Wishmaster (album)

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Wishmaster
Studio album by Nightwish
Released Finland19 May 2000[1]
Europe29 May 2000[1]
United StatesFebruary 6, 2001[2]
Recorded Jan 2000-Mar 2000
Genre Power metal, symphonic metal
Length 56:03
Label Spinefarm, Drakkar, Century Media
Producer Tuomas Holopainen, Tero Kinnunen
Nightwish chronology
Oceanborn
(1998)
Wishmaster
(2000)
Over the Hills and Far Away
(2001)
Singles from Wishmaster
  1. "The Kinslayer"
    Released: 2000
  2. "Wishmaster"
    Released: 2000
  3. "Deep Silent Complete"
    Released: 16 July 2000
Professional ratings
Review scores
Source Rating
Allmusic 2.5/5 stars [3]
Kerrang! 4/5 stars[citation needed]

Wishmaster is the third album of Finnish symphonic metal band Nightwish, released on 19 May 2000 by Spinefarm Records.

Wishmaster's sound continues the bombastic symphonic power metal approach originally featured on Oceanborn, albeit with more emphasis on atmosphere and melody versus powerful speed and heaviness. Perhaps even more so than its predecessor, Wishmaster has a very clear fantasy theme. While commonly considered to be closer to conventional power metal, there is still a great variety with slower songs like "Two for Tragedy" and "Dead Boy's Poem", and more epic pieces like "FantasMic". "The Kinslayer" is written about the victims of the Columbine High School massacre.[4] Wishmaster was inspired by the fantasy novels The Lord of the Rings and Dragonlance, mentioning Elbereth, Lórien, and the Grey Havens from the former; and Dalamar, Raistlin Majere (Dalamar's shalafi, or "master"), Gilthanas, the Sla-Mori, Silvara and the Inn of the Last Home from the latter.[4] "FantasMic" is a song about the Disney animated movies, particularly their fantasy and fable elements, taking its title from the Disneyland show Fantasmic!.

The song "Wishmaster" has remained one of Nightwish's greatest hits, appearing on several best of compilations. Since its release, it has been a recurring track during live performances, and was featured on the live DVD End of an Era, recorded in 2005. As of 2013, it is still often performed live despite the band's change of vocalists. A new orchestral intro for the track was recorded during the orchestral recording of Dark Passion Play.[5][citation needed] The song was brought back to the metal community's mind by a cover version and video of metal a cappella band van Canto in 2008. Other recurring live songs from the album are "She Is My Sin", "Dead Boy's Poem" and "Come Cover Me".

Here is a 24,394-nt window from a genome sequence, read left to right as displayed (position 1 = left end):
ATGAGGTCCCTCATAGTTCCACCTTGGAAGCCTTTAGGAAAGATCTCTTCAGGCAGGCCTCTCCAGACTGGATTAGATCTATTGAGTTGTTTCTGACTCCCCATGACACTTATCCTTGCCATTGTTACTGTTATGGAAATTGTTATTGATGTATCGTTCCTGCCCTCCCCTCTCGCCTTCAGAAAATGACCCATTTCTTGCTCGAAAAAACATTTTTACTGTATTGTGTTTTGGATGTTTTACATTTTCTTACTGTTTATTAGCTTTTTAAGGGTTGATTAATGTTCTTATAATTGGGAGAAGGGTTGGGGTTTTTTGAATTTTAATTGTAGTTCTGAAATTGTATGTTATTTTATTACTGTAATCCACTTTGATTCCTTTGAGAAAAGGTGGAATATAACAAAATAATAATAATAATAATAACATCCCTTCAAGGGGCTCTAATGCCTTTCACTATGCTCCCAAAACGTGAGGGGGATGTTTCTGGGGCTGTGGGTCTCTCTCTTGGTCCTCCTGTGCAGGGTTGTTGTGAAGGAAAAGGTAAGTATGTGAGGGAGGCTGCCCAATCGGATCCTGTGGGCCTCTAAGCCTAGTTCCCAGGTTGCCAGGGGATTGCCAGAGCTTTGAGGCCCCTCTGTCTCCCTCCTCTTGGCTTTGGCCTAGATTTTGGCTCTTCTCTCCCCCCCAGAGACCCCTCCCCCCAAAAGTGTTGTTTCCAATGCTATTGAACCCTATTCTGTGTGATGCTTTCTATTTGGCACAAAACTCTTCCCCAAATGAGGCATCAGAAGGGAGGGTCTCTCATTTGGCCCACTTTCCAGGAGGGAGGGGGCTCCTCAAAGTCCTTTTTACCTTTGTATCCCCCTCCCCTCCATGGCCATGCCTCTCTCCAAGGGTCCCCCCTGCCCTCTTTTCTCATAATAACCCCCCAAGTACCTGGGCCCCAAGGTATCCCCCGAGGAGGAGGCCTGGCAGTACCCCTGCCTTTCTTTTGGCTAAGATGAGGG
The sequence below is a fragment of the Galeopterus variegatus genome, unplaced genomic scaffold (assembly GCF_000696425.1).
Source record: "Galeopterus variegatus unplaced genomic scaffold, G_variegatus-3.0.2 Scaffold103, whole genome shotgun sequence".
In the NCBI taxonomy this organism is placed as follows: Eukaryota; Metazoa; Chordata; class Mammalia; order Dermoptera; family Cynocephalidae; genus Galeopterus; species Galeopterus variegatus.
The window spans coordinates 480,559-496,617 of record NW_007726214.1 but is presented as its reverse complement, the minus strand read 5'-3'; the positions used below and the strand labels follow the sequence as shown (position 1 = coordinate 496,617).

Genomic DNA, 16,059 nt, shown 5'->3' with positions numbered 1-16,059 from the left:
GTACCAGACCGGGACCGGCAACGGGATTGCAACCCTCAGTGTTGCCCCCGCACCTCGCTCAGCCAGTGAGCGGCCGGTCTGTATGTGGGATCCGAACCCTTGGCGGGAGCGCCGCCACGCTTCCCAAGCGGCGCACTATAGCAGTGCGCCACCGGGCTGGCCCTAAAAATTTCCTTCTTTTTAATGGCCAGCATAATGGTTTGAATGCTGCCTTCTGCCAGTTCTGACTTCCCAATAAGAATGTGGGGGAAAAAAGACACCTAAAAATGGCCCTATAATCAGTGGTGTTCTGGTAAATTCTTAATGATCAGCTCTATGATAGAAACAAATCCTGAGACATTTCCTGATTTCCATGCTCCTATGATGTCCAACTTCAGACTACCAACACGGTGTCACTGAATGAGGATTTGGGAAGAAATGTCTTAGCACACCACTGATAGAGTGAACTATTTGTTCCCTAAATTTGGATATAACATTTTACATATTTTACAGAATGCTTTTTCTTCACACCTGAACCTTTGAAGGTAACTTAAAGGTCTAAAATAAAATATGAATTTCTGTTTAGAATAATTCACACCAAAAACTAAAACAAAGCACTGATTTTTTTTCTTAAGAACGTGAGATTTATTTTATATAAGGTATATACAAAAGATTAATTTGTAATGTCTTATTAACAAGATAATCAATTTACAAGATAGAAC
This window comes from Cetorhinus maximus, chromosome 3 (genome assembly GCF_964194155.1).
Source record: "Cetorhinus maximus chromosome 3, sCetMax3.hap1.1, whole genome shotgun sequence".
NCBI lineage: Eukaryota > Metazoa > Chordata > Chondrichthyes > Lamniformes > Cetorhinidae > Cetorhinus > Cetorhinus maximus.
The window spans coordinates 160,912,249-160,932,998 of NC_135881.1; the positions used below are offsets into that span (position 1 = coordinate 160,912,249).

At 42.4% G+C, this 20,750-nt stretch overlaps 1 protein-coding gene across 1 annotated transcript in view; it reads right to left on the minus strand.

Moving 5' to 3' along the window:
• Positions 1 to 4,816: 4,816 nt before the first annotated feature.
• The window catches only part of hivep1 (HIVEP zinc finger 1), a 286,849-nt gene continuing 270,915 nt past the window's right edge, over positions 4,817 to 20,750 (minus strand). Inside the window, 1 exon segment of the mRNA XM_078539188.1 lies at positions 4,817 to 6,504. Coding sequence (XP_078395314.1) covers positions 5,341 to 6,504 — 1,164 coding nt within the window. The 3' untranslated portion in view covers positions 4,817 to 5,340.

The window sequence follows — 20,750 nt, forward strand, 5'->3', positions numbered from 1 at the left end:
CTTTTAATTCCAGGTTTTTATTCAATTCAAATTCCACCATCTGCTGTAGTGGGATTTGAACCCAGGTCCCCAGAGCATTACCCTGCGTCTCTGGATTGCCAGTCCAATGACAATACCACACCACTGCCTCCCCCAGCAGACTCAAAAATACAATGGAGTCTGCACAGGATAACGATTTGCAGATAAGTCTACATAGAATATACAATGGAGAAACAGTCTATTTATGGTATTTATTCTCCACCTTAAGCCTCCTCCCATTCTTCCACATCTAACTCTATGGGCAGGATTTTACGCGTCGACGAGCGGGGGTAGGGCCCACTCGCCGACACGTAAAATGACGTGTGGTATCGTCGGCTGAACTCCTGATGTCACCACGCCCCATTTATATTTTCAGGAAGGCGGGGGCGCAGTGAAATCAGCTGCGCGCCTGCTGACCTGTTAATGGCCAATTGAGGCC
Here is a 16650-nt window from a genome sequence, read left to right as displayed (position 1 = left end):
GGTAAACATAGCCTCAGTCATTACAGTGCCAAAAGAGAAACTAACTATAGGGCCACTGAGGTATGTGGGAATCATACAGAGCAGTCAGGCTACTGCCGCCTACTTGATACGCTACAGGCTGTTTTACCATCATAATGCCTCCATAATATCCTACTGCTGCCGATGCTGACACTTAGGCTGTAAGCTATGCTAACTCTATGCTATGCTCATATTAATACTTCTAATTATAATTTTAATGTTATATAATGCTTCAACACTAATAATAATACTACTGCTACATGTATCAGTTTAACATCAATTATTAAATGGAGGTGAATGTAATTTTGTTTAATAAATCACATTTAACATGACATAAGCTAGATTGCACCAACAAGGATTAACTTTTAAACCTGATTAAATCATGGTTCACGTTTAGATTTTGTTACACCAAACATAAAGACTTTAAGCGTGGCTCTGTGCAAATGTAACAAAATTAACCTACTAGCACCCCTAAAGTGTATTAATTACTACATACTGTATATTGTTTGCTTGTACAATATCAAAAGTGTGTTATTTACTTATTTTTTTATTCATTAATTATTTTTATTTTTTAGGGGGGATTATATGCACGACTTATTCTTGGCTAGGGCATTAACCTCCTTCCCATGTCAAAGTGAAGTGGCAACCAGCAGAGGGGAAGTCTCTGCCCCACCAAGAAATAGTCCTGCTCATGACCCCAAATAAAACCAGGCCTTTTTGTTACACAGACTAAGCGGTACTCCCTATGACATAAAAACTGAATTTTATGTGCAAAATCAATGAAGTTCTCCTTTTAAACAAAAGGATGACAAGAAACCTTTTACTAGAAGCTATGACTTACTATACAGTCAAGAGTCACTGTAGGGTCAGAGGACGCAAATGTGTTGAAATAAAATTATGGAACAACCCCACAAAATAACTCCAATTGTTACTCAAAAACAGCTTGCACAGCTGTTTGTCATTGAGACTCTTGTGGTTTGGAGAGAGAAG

"Come Cover Me" has been sampled in Lil B's "G.O.R." fifteen minute track.[citation needed]

Wishmaster was #1 in the official Finnish charts;[1] the album also debuted in the European charts at #21 in Germany and #66 in France.[6] Today,[when?] Wishmaster has sold more than 77,000 copies in Finland alone.[7]

Track listing[edit]

Title Writers Length
1. "She Is My Sin" Holopainen 4:46
2. "The Kinslayer" (feat. Ike Vil) Holopainen 3:59
3. "Come Cover Me" Holopainen & Vuorinen 4:34
4. "Wanderlust" Holopainen 4:50
5. "Two for Tragedy" Holopainen 3:50
6. "Wishmaster" Holopainen 4:24
7. "Bare Grace Misery" Holopainen & Vuorinen 3:39
8. "Crownless" Holopainen & Vuorinen 4:25
9. "Deep Silent Complete" Holopainen 3:57
10. "Dead Boy's Poem" (feat. Sam Hardwick) Holopainen 6:47
11. "FantasMic" Holopainen 8:17
12. "Sleepwalker" (Bonus track) Holopainen 2:55

Sales and certifications[edit]

Country Certification
(sales thresholds)
Finland 3x Platinum[8]

Credits[edit]

The band[edit]

Guests[edit]

References[edit]

  1. ^ a b c "New album: Wishmaster". Nightwish.com. Retrieved 2009-11-06. 
  2. ^ "Nightwish releases to hit the USA". Nightwish.com. Retrieved 2009-11-06. 
  3. ^ Wishmaster (album) at AllMusic
  4. ^ a b Tuomas Holopainen. "Lyrics - Wishmaster". Nightwish Official Website. Retrieved 2006-08-26. 
  5. ^ sol6 (2006-01-17). "Nightwish - Wishmaster (Lowlands 2005) - YouTube". Uk.youtube.com. Retrieved 2012-03-15. 
  6. ^ "Charts-update". Nightwish.com. Retrieved 2009-11-06. 
  7. ^ "Nightwish albums". Ifpi.fi. Retrieved 2009-11-06. 
  8. ^ "IFPI Tilastot: Nightwish". Ifpi.fi. Retrieved 2010-01-03. 

External links[edit]